For those who don’t want our civilization to evolve, including Canada’s government in Ottawa, or who hate government so much they’d rather believe global warming to be a myth than accept new policies, the denial industry gives them all they need.

We have so much to do - but as soon as we start to act, despair lifts and determination returns. That’s the way we’re designed - to act, to love, to hope, to sing. So all together now - ACT!

- Guy Dauncey

PS: On Tuesday November 17th, there will be a HUGE Climate Information Night and Rally COUNTDOWN TO COPENHAGEN at the Victoria Conference Centre, 724 Government St with speakers Andrew Weaver, Elizabeth May and Guy Dauncey. Organized by the Green Climate Committee, and the goal is to attract 1,000 people, to send a really strong and urgent message to Ottawa. Everyone, please come!

Guy Dauncey has been the Editor and publisher of EcoNews since 1991. He is also President of the BC Sustainable Energy Association.

The Eco-Personals

$1.00 a word. Max 5 lines; non-profits, low-income free. 1" box ad $50

Charming guest room, $30/night. Cook St Village, ocean. 250-361-3102

Lovely room to rent, close to ocean, downtown, $30/night, 250-382-3810

Holding space... bearing witness to the blasting of the little sister of Moss Rock. Every Wednesday at noon at Moss Rock Park. Call Marianne Sämann-Wyss, 250 382-3582

Green Bites


Last month, we featured the first 12 “Breakthroughs for the 21st Century” that Britain’s Sustainable Development Commission thought the strongest in their ability to create some kind of shift in the next three to five years. Here are the other 7 ideas. There is a video on all 19 ideas here:

This is a new idea in the carbon taxes vs. “cap and trade” debate. In the proposed scheme, permits are created that fossil fuel producers must buy before they are allowed to sell their fuel, and every year, the number of permits is reduced. They are issued to every citizen, who can either sell them to a fossil fuel producer, or decide not to, in which case that much CO2 is removed from the annual account. This puts a price on carbon, and also imposes a hard cap. This idea needs more airtime! See

14. KYOTO 2
This is another climate solutions proposal. “Kyoto 2” would define a steadily declining global cap on carbon emissions, and control the emissions ‘upstream’ at the oil wellhead or coal mine. Emissions permits up to the cap would be sold in an open worldwide auction, subject to a reserve price. The income, some $1 trillion a year or 1.5% of the global economy, would be invested in climate solutions and adaptation, with special emphasis on the needs of the most vulnerable. This requires a high level of global organization, but makes enormous sense. See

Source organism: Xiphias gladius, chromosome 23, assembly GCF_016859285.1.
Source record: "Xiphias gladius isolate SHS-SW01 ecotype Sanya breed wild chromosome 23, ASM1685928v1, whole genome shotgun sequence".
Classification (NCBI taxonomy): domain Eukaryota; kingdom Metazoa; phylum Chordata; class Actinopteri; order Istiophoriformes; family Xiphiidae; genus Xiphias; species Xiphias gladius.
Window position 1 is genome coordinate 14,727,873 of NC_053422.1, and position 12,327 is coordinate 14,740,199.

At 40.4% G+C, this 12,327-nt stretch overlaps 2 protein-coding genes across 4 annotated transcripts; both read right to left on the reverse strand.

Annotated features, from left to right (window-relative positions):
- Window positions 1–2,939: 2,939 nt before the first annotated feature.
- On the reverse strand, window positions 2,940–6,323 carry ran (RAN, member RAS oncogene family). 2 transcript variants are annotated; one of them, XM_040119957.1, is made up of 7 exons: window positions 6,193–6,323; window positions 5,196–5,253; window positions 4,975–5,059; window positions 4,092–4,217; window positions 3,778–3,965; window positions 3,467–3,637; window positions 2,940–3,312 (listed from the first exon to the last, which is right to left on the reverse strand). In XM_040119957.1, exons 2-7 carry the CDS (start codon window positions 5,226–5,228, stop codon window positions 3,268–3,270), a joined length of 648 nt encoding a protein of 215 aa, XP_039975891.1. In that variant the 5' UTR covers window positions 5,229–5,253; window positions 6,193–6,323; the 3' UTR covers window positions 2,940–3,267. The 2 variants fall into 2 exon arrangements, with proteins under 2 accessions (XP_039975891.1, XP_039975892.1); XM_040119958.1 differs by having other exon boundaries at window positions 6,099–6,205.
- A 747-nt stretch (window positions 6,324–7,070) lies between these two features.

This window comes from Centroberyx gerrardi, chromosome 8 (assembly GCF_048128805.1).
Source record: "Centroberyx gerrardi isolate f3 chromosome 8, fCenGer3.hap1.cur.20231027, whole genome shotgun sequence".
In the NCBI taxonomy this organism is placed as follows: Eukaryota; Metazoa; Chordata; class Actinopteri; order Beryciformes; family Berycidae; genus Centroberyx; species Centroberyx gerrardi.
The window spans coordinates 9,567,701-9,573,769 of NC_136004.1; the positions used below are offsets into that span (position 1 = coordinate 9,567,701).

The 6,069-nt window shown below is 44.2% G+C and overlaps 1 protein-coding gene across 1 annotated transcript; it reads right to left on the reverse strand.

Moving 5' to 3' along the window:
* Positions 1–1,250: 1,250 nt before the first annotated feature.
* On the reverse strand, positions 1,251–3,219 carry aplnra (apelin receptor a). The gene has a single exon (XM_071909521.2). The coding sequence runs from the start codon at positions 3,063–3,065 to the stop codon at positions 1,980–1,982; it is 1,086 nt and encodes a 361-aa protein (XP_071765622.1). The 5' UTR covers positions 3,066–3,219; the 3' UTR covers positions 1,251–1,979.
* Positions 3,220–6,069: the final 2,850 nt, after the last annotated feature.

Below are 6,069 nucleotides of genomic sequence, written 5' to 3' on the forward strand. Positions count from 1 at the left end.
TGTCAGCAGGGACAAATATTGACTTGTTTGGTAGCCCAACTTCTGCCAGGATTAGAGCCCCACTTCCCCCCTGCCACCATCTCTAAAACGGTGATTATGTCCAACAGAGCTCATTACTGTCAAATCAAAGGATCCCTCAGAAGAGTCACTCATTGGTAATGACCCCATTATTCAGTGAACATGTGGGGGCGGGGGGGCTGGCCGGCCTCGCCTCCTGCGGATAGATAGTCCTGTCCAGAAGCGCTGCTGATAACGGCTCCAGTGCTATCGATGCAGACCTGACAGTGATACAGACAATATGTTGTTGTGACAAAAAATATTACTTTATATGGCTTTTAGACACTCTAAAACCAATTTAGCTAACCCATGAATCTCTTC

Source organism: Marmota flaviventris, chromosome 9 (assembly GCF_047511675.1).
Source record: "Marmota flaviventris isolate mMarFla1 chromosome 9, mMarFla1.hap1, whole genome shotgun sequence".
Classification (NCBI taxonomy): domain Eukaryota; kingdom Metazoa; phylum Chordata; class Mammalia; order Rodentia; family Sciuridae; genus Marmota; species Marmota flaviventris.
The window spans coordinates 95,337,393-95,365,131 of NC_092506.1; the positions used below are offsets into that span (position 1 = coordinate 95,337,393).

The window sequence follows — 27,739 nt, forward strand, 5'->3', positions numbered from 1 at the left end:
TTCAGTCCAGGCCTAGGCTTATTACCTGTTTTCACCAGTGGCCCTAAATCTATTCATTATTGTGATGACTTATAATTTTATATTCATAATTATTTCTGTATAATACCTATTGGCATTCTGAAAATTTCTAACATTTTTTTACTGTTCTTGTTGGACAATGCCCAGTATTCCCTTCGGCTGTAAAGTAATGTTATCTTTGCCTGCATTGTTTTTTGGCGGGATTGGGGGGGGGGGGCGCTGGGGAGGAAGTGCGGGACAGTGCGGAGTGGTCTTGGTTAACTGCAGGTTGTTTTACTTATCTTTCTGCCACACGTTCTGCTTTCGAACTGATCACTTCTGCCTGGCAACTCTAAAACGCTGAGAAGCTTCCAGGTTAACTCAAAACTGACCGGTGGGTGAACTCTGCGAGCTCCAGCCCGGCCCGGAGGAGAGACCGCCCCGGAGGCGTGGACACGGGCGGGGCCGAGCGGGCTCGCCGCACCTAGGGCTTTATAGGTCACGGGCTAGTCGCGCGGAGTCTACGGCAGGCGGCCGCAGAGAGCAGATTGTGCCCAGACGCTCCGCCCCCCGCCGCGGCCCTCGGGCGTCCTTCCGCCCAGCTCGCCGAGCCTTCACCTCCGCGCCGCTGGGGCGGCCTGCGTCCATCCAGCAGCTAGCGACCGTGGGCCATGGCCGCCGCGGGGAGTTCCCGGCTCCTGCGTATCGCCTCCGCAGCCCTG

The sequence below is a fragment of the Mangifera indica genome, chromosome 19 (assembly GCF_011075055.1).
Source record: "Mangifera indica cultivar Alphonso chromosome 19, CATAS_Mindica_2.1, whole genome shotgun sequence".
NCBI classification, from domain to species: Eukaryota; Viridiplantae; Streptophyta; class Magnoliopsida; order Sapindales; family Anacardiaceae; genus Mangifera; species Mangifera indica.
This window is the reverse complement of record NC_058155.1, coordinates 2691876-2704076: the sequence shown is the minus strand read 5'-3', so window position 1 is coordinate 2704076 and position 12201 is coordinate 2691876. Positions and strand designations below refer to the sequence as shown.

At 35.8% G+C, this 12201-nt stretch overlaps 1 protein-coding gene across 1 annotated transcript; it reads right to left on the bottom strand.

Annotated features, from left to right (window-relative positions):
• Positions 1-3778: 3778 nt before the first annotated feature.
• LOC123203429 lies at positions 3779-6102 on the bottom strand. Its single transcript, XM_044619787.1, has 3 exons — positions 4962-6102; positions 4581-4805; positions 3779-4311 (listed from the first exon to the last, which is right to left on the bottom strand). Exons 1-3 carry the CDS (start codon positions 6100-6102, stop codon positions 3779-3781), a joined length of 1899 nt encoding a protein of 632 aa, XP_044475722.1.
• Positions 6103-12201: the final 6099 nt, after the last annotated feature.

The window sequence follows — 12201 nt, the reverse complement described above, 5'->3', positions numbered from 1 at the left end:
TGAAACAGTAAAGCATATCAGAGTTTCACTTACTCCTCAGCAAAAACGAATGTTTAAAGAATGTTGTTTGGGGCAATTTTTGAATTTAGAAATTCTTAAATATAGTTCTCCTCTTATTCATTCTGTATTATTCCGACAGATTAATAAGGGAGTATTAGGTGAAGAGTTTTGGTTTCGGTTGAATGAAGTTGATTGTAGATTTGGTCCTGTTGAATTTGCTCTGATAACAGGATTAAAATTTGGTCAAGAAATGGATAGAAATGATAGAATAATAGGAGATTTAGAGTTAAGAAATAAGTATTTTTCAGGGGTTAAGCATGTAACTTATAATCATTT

Personal carbon budget card15. PERSONAL CARBON BUDGETS
The idea here is that every individual is given a Personal Carbon Budget with an electronic card that records each purchase of fossil fuel. If you live within your budget you’ll have spare quota you can sell; if you exceed it you’ll need to buy more to cover your excess. It sounds fine in principle, but success would depend on public support, a solid IT foundation that could not be cheated or corrupted, and a simple management structure that does not need a million bureaucrats to administer it. It is being trialed in Britain by Sustainability South West with 1900 supporters, at an initial annual budget of 3.9 tonnes per person (compared to Canadians at 19 tonnes). See

Green bonds are designed to raise capital for energy efficiency projects and low carbon energy generation. When a building that uses oil or gas for heat is upgraded for greater efficiency, there’s a 4-7% return on the investment. Green Bonds allow individuals to invest in climate solutions, backed by a government guarantee. A version for institutions might have 15 years maturity and a fixed interest rate; individuals 5 years maturity and a market interest rate. This is really needed, and needs to be included in all government budgets.

This idea is specific to Britain, and any other country where the government has been forced to bail a bank out with public money. As a result of its careless gambling habits, 90% of the Royal Bank of Scotland is now owned by the state, but run with a “hands off” approach. The idea is for the government to become much more “hands on”, converting the bank into one that invests in a sustainable low carbon future, from large transport and industrial projects to green loans for households. See

This idea is to regenerate deprived areas by building a low-carbon sustainable community, generating a host of green collar jobs in building upgrades, growing food, community renewal projects, etc. There’s plenty of work to be done - it just needs a focused effort including local governments, labour unions and private contractors. In Britain, leadership is coming from In the US, it’s coming from Green for All ( In Canada, there’s a gaping black hole….